Veteran of the Vatican Information Service (Part 1)

Interview With Joan Lewis

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VATICAN CITY, DEC. 14, 2004 (Zenit.org).- Striking among the aspects of John Paul II’s pontificate is his relationship with the media.

With this in mind, journalist Joan Lewis of the Vatican Information Service explains how her work has changed over the years. Part 2 of this ZENIT interview appears Wednesday.

Q: You have led an extraordinary life to date with a record 25 years as a Vatican journalist. How did you get involved in this lifestyle-vocation?

Lewis: Well, your time frame is accurate because I began writing about the Vatican for a number of U.S. publications in 1979.

Prior to that I had been working at the New York Times Rome office, and when they downsized their staff I decided to continue writing and to specialize in the Church and the Vatican because the Church was — and always has been — at the center of my life and also something about which I knew a fair amount but wanted to learn more.

Thus, I began writing and contacting newspapers in the U.S. who might be interested in a correspondent with specialized knowledge of the Vatican.

At that time of course, there was no Internet or anything, and one had to write real letters — real carbon paper, real envelopes and stamps, etc. I started out by writing news articles that were not too time-based and sent them, along with an introductory letter — to 30 newspapers.

Three of these then replied, asking me to be their correspondent in Rome. And journalist friends told me a 10% return was astounding! But I believe in my heart that it was less my writing and more Pope John Paul II — the new Roman Pontiff — who piqued their curiosity and interest in the Church.

Through the articles that I wrote for these papers, including the Wall Street Journal, which wanted pieces on the Church and economic policies and affairs, the U.S.-based weekly, the National Catholic Register, became aware of my work and asked me in 1980 to open up a Rome office and to be their first bureau chief.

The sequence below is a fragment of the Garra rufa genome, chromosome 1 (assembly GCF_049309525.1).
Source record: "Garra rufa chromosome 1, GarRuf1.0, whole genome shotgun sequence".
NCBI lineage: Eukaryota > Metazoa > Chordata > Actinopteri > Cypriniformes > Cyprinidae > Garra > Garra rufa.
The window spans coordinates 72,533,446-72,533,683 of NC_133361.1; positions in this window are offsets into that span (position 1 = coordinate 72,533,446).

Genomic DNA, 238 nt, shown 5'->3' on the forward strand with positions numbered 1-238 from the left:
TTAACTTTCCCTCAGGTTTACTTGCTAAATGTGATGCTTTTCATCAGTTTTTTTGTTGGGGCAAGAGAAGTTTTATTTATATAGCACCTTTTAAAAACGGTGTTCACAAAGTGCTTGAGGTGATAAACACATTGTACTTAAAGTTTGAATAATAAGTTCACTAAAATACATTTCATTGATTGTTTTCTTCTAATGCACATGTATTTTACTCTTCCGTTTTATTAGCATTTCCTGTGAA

I headed their Rome bureau for six years until I returned to California in late December 1985. In the spring of 1990 I came back to Rome on vacation.

One of my stops, of course, was at the Holy See Press Office to see old friends, during which time I was invited to meet with a certain Mr. Pietro Brunori — now Father Brunori and living in Argentina — of the Vatican Information Service. I was intrigued as I had never heard of either one!

He told me that Pope John Paul II — the great communicator, as we all know — was anxious to have news from the Roman Curia and the Vatican reach the world’s bishops and nuncios in a timely fashion and on a daily basis, as this was not happening around the world in a uniform way.

The Pope wanted complete, unbiased and unfiltered news to reach the bishops. He asked if the technology and personnel was available, and, in fairly short order, the Church had a new office — and the Vatican Information Service, VIS, was born.

Q: So what exactly does the Vatican Information Service do?

Lewis: In very poor words, VIS is a kind of Vatican wire service that provides a daily news bulletin in four languages on the magisterium of the Church and the teachings, speeches and writings of the Holy Father.

We also offer news about all offices of the Roman Curia, press conferences, Vatican publications, news from Holy See representatives abroad and at international agencies, and lists of nominations and audiences.

We are an independent office of the Curia but are within the framework of the Holy See Press Office. This is very, very important for one reason: Only the Press Office, and thus VIS, are the official voices of the Holy See.

Obviously, the No. 1 source of news is the Holy Father: anything he does, says, writes; his travels, etc. Heads of Roman dicasteries also contribute with news about their activities, ranging from new publications, bulletins, declarations or overseas visits, etc.

So, VIS encapsulates the news of the universal Church as it emanates from Rome. We are not a diocesan newspaper even for this diocese. We are just the voice for the news that comes from the Holy See.

Q: How has the Vatican Information Service changed throughout the years?

Lewis: Originally, the Holy Father asked people in the Curia, including Dr. Joaquín Navarro Valls, director of the Holy See Press Office, and also outside experts, to look at the technology available for such a news service. In 1990 the best option was fax, so we began by faxing the news from the Vatican to those who subscribed.

We made a giant leap into the future when the Internet became part of our lives and now, via e-mail, tens of thousands of people around the world subscribe to VIS.